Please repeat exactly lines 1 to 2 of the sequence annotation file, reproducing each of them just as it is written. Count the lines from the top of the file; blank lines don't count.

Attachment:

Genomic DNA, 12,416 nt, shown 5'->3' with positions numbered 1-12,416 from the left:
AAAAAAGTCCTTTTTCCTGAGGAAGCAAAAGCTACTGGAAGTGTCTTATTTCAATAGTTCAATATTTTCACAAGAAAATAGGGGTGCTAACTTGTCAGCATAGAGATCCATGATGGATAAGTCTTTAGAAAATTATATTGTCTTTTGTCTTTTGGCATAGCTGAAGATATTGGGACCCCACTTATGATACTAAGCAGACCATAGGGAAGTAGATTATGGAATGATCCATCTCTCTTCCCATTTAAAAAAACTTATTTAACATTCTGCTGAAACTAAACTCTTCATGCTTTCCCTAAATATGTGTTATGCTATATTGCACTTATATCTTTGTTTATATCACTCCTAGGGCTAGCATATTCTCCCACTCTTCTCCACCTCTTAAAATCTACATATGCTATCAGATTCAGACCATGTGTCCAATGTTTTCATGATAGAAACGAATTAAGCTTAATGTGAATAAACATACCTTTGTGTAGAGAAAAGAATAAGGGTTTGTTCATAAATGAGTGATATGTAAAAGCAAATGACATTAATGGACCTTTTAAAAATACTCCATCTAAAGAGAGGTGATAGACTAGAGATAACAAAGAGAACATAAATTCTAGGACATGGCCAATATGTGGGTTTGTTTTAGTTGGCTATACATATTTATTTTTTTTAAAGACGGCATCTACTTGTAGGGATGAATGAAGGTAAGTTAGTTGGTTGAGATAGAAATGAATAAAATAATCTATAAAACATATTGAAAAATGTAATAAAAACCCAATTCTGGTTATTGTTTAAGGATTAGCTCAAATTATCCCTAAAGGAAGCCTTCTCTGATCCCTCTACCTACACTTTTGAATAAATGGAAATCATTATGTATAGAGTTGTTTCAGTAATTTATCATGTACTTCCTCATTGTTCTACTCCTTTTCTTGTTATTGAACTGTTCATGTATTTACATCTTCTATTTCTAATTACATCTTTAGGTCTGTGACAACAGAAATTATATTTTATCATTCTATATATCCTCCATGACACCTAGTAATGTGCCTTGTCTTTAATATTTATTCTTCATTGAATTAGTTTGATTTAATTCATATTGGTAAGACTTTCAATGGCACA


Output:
Genomic DNA, 12,416 nt, shown 5'->3' with positions numbered 1-12,416 from the left:
AAAAAAGTCCTTTTTCCTGAGGAAGCAAAAGCTACTGGAAGTGTCTTATTTCAATAGTTCAATATTTTCACAAGAAAATAGGGGTGCTAACTTGTCAGCATAGAGATCCATGATGGATAAGTCTTTAGAAAATTATATTGTCTTTTGTCTTTTGGCATAGCTGAAGATATTGGGACCCCACTTATGATACTAAGCAGACCATAGGGAAGTAGATTATGGAATGATCCATCTCTCTTCCCATTTAAAAAAACTTATTTAACATTCTGCTGAAACTAAACTCTTCATGCTTTCCCTAAATATGTGTTATGCTATATTGCACTTATATCTTTGTTTATATCACTCCTAGGGCTAGCATATTCTCCCACTCTTCTCCACCTCTTAAAATCTACATATGCTATCAGATTCAGACCATGTGTCCAATGTTTTCATGATAGAAACGAATTAAGCTTAATGTGAATAAACATACCTTTGTGTAGAGAAAAGAATAAGGGTTTGTTCATAAATGAGTGATATGTAAAAGCAAATGACATTAATGGACCTTTTAAAAATACTCCATCTAAAGAGAGGTGATAGACTAGAGATAACAAAGAGAACATAAATTCTAGGACATGGCCAATATGTGGGTTTGTTTTAGTTGGCTATACATATTTATTTTTTTTAAAGACGGCATCTACTTGTAGGGATGAATGAAGGTAAGTTAGTTGGTTGAGATAGAAATGAATAAAATAATCTATAAAACATATTGAAAAATGTAATAAAAACCCAATTCTGGTTATTGTTTAAGGATTAGCTCAAATTATCCCTAAAGGAAGCCTTCTCTGATCCCTCTACCTACACTTTTGAATAAATGGAAATCATTATGTATAGAGTTGTTTCAGTAATTTATCATGTACTTCCTCATTGTTCTACTCCTTTTCTTGTTATTGAACTGTTCATGTATTTACATCTTCTATTTCTAATTACATCTTTAGGTCTGTGACAACAGAAATTATATTTTATCATTCTATATATCCTCCATGACACCTAGTAATGTGCCTTGTCTTTAATATTTATTCTTCATTGAATTAGTTTGATTTAATTCATATTGGTAAGACTTTCAATGGCACA